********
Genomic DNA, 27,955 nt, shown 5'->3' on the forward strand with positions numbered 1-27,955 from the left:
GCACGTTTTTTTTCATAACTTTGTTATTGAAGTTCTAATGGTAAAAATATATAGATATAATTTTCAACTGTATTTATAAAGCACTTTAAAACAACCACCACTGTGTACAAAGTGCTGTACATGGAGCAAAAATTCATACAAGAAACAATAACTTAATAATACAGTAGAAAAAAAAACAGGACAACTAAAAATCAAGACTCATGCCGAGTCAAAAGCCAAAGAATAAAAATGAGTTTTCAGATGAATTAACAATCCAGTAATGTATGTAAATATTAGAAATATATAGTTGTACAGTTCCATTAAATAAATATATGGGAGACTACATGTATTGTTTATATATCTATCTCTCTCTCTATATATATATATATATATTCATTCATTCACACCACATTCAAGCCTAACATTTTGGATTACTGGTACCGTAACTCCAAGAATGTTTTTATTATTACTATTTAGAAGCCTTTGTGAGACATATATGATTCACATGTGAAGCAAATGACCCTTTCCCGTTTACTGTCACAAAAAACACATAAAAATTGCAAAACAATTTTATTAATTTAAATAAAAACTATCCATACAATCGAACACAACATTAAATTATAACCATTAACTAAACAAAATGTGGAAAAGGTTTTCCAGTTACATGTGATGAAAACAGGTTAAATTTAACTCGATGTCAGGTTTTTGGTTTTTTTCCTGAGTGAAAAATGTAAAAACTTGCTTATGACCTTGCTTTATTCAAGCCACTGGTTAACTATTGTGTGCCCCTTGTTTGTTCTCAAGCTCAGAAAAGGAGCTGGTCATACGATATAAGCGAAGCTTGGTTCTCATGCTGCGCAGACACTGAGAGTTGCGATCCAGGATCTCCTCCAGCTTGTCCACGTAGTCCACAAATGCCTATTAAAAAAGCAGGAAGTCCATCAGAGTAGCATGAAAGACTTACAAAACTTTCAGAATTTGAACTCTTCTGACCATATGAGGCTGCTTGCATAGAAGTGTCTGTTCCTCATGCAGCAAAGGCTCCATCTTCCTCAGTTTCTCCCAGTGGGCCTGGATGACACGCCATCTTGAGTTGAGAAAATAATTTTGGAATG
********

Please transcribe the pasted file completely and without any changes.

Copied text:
Genomic DNA, 27,955 nt, shown 5'->3' on the forward strand with positions numbered 1-27,955 from the left:
GCACGTTTTTTTTCATAACTTTGTTATTGAAGTTCTAATGGTAAAAATATATAGATATAATTTTCAACTGTATTTATAAAGCACTTTAAAACAACCACCACTGTGTACAAAGTGCTGTACATGGAGCAAAAATTCATACAAGAAACAATAACTTAATAATACAGTAGAAAAAAAAACAGGACAACTAAAAATCAAGACTCATGCCGAGTCAAAAGCCAAAGAATAAAAATGAGTTTTCAGATGAATTAACAATCCAGTAATGTATGTAAATATTAGAAATATATAGTTGTACAGTTCCATTAAATAAATATATGGGAGACTACATGTATTGTTTATATATCTATCTCTCTCTCTATATATATATATATATATTCATTCATTCACACCACATTCAAGCCTAACATTTTGGATTACTGGTACCGTAACTCCAAGAATGTTTTTATTATTACTATTTAGAAGCCTTTGTGAGACATATATGATTCACATGTGAAGCAAATGACCCTTTCCCGTTTACTGTCACAAAAAACACATAAAAATTGCAAAACAATTTTATTAATTTAAATAAAAACTATCCATACAATCGAACACAACATTAAATTATAACCATTAACTAAACAAAATGTGGAAAAGGTTTTCCAGTTACATGTGATGAAAACAGGTTAAATTTAACTCGATGTCAGGTTTTTGGTTTTTTTCCTGAGTGAAAAATGTAAAAACTTGCTTATGACCTTGCTTTATTCAAGCCACTGGTTAACTATTGTGTGCCCCTTGTTTGTTCTCAAGCTCAGAAAAGGAGCTGGTCATACGATATAAGCGAAGCTTGGTTCTCATGCTGCGCAGACACTGAGAGTTGCGATCCAGGATCTCCTCCAGCTTGTCCACGTAGTCCACAAATGCCTATTAAAAAAGCAGGAAGTCCATCAGAGTAGCATGAAAGACTTACAAAACTTTCAGAATTTGAACTCTTCTGACCATATGAGGCTGCTTGCATAGAAGTGTCTGTTCCTCATGCAGCAAAGGCTCCATCTTCCTCAGTTTCTCCCAGTGGGCCTGGATGACACGCCATCTTGAGTTGAGAAAATAATTTTGGAATG